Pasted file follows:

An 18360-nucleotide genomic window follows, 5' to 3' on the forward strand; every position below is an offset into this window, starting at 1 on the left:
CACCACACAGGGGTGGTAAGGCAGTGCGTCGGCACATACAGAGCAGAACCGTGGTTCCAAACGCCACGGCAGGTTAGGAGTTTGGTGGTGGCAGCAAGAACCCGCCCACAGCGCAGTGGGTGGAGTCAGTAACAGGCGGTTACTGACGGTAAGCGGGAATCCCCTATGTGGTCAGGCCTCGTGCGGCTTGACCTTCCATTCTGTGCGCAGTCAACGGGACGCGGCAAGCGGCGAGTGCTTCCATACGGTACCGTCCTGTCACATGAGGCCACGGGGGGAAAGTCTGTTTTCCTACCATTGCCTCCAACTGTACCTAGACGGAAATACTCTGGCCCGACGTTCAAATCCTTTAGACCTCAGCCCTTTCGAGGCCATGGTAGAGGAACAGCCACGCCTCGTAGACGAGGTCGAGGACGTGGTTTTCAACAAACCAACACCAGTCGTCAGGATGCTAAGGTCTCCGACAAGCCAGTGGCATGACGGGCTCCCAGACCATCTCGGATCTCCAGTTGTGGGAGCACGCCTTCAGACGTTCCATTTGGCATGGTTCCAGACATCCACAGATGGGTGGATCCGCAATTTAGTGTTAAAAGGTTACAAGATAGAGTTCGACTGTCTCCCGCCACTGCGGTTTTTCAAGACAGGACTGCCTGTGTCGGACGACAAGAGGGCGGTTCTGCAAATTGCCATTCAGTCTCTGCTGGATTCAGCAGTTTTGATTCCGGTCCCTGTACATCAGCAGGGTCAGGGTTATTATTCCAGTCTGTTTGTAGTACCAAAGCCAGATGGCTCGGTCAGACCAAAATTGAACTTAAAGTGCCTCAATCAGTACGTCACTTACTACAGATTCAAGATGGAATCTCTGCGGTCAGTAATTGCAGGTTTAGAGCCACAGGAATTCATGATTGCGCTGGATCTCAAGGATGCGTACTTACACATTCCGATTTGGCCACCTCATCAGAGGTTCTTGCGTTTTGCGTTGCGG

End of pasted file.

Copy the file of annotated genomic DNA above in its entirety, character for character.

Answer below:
An 18360-nucleotide genomic window follows, 5' to 3' on the forward strand; every position below is an offset into this window, starting at 1 on the left:
CACCACACAGGGGTGGTAAGGCAGTGCGTCGGCACATACAGAGCAGAACCGTGGTTCCAAACGCCACGGCAGGTTAGGAGTTTGGTGGTGGCAGCAAGAACCCGCCCACAGCGCAGTGGGTGGAGTCAGTAACAGGCGGTTACTGACGGTAAGCGGGAATCCCCTATGTGGTCAGGCCTCGTGCGGCTTGACCTTCCATTCTGTGCGCAGTCAACGGGACGCGGCAAGCGGCGAGTGCTTCCATACGGTACCGTCCTGTCACATGAGGCCACGGGGGGAAAGTCTGTTTTCCTACCATTGCCTCCAACTGTACCTAGACGGAAATACTCTGGCCCGACGTTCAAATCCTTTAGACCTCAGCCCTTTCGAGGCCATGGTAGAGGAACAGCCACGCCTCGTAGACGAGGTCGAGGACGTGGTTTTCAACAAACCAACACCAGTCGTCAGGATGCTAAGGTCTCCGACAAGCCAGTGGCATGACGGGCTCCCAGACCATCTCGGATCTCCAGTTGTGGGAGCACGCCTTCAGACGTTCCATTTGGCATGGTTCCAGACATCCACAGATGGGTGGATCCGCAATTTAGTGTTAAAAGGTTACAAGATAGAGTTCGACTGTCTCCCGCCACTGCGGTTTTTCAAGACAGGACTGCCTGTGTCGGACGACAAGAGGGCGGTTCTGCAAATTGCCATTCAGTCTCTGCTGGATTCAGCAGTTTTGATTCCGGTCCCTGTACATCAGCAGGGTCAGGGTTATTATTCCAGTCTGTTTGTAGTACCAAAGCCAGATGGCTCGGTCAGACCAAAATTGAACTTAAAGTGCCTCAATCAGTACGTCACTTACTACAGATTCAAGATGGAATCTCTGCGGTCAGTAATTGCAGGTTTAGAGCCACAGGAATTCATGATTGCGCTGGATCTCAAGGATGCGTACTTACACATTCCGATTTGGCCACCTCATCAGAGGTTCTTGCGTTTTGCGTTGCGG